Aug. 02--FORT WORTH -- A 27-year-old man with a long criminal record was sentenced to life in prison on Wednesday for shooting a Fort Worth police officer last summer.
Joe Nathan Haywood pled guilty this week to shooting Officer Clifford Hankins but asked a Tarrant County jury to decide his sentence. The minimum possible was 15 years in prison. Jurors deliberated about 30 minutes before returning with the maximum penalty -- life.
He was also ordered to pay a $10,000 fine, according to the Tarrant County district attorney's office.
Prosecutors Joe Shannon and Greg Miller urged jurors to give Haywood a lengthy sentence, while defense attorney Tim Moore suggested they consider Haywood's difficult childhood and the fact that he pled guilty and took responsibility for the shooting.
Hankins, a 17-year police veteran, testified Tuesday that he encountered Haywood on July 7, 2011, while responding to a call about a suspicious person wearing a black hooded sweatshirt walking around outside a bank on East Berry Street. He said he called out twice to Haywood to stop walking and remove his hands from his pockets.
Haywood suddenly wheeled around and "there was a big old gun pointed at me," Hankins testified.
As Haywood fired at him, Hankins said, he lunged behind his patrol car, but the bullet struck his lower back, damaging a nerve and leading to months of physical therapy. He can no longer work on patrol but has an office job at the police department.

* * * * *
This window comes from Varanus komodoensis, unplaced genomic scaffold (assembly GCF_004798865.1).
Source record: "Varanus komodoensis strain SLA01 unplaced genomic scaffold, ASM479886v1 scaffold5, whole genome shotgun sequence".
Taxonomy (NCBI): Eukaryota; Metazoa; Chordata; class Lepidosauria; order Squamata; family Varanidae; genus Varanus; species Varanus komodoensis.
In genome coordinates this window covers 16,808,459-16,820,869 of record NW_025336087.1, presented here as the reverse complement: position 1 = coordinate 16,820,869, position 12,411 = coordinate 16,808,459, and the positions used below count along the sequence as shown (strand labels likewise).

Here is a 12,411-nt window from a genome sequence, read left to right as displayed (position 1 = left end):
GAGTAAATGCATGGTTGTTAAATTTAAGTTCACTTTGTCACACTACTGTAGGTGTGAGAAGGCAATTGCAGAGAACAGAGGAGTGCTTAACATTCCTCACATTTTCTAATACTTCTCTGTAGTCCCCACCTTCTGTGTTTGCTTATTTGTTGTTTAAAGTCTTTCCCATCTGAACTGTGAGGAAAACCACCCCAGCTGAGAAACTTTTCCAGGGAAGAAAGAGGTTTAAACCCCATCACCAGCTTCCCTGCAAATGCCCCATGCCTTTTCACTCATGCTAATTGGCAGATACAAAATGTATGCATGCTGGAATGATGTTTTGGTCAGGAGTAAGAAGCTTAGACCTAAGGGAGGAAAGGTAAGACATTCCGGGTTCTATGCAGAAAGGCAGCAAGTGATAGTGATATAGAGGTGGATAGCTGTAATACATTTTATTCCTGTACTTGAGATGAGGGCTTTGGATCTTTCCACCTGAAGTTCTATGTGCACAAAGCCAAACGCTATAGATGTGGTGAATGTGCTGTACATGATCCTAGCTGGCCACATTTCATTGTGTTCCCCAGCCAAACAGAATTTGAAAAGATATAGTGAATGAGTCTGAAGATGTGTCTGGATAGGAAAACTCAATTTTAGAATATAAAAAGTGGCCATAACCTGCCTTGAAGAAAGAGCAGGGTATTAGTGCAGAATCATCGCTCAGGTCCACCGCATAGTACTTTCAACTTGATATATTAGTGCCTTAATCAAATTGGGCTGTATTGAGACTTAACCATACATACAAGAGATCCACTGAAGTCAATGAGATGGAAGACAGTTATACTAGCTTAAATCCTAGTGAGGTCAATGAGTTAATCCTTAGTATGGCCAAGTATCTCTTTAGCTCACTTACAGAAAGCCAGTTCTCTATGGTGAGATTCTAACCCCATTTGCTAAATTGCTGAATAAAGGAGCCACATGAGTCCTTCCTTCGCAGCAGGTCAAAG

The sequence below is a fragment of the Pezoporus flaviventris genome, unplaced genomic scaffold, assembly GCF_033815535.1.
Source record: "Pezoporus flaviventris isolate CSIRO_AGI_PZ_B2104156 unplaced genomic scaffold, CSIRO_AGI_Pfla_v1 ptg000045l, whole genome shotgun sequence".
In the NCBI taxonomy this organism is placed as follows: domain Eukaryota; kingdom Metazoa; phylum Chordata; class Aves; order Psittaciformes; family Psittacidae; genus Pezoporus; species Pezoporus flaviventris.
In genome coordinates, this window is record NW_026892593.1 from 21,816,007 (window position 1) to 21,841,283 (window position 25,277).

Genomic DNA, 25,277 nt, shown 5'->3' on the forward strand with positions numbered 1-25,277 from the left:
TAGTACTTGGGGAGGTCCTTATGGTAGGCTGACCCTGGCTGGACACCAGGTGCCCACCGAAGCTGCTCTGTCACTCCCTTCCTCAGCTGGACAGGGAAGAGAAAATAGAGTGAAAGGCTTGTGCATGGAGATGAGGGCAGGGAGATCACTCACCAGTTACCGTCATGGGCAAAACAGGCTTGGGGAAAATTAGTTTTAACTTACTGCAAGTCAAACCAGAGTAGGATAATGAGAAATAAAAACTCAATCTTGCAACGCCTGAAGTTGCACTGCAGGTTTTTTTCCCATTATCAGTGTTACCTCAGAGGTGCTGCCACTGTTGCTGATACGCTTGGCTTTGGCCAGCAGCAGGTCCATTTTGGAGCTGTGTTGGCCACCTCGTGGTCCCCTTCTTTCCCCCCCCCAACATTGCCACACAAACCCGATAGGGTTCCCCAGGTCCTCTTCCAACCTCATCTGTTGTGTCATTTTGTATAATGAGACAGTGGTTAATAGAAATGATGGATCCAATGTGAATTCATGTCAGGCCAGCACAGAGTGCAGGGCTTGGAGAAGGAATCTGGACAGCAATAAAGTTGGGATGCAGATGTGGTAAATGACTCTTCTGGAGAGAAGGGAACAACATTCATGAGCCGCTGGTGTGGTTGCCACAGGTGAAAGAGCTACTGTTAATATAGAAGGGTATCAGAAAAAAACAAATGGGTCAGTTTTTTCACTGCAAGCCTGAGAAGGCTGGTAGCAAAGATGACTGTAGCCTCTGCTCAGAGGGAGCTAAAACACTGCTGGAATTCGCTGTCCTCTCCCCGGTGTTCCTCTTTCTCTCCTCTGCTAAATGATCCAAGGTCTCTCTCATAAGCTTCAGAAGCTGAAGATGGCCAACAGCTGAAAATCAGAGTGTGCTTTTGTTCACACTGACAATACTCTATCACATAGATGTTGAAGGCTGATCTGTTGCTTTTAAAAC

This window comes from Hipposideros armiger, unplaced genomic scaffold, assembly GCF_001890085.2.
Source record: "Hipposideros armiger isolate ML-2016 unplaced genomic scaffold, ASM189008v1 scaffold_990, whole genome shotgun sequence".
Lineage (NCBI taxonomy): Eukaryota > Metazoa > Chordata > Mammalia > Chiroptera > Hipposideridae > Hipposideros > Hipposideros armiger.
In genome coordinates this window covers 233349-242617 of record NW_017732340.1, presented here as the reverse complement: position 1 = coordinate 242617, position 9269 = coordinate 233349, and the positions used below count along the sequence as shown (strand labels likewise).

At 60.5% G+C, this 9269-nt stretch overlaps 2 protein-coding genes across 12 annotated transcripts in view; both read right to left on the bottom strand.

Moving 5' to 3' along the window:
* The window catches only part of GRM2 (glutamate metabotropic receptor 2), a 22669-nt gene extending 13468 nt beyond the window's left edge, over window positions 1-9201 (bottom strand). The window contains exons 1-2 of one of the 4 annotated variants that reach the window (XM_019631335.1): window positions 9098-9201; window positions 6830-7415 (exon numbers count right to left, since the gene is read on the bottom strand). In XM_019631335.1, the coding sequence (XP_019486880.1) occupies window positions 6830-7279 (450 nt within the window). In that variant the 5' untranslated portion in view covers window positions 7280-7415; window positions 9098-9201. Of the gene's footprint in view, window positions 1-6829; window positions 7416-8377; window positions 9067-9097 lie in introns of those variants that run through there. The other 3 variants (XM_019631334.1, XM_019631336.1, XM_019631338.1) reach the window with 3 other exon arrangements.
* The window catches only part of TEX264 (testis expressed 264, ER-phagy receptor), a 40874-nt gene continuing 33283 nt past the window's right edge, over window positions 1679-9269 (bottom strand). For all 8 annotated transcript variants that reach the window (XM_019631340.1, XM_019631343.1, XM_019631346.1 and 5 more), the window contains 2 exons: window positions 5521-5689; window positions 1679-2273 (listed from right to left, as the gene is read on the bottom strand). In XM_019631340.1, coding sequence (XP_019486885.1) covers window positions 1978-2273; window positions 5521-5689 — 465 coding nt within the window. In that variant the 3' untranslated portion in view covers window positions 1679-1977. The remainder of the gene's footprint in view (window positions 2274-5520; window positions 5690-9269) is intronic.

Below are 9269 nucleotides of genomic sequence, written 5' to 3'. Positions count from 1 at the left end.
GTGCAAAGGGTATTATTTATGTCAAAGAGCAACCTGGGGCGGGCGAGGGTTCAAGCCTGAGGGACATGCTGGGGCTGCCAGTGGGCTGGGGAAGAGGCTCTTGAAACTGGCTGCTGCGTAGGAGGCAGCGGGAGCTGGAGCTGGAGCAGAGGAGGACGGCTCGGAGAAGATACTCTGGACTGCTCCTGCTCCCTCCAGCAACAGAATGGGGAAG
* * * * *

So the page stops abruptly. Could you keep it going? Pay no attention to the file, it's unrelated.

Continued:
Miller told jurors during closing arguments that the case illustrates the risk police officers face every day. Most people flee from danger, but police officers are trained to head straight into it, he said.
Whose job is it to "protect the protectors?" he asked jurors. "Today, this week, it is you."
Shannon suggested that Hankins prevented another crime by confronting Haywood, whose criminal career began when he was a juvenile. Tarrant County court records show 11 convictions since Haywood was 18. He had been released from Tarrant County Jail nine days before he shot Hankins. Shannon reminded jurors that Haywood was walking outside a bank in a hooded sweatshirt when the temperature was above 100. After he was arrested, officers found he that was carrying a gun, gloves and a pillow case, he said.
"He's not out there sunbathing," Shannon said.
Moore asked the jury to consider Haywood's upbringing. His father was behind bars much of his childhood and his parents were drug addicts. Haywood grew up with "no structure, no discipline and no one to guide him," Moore said. "He never had a chance."
Alex Branch, 817-390-7689
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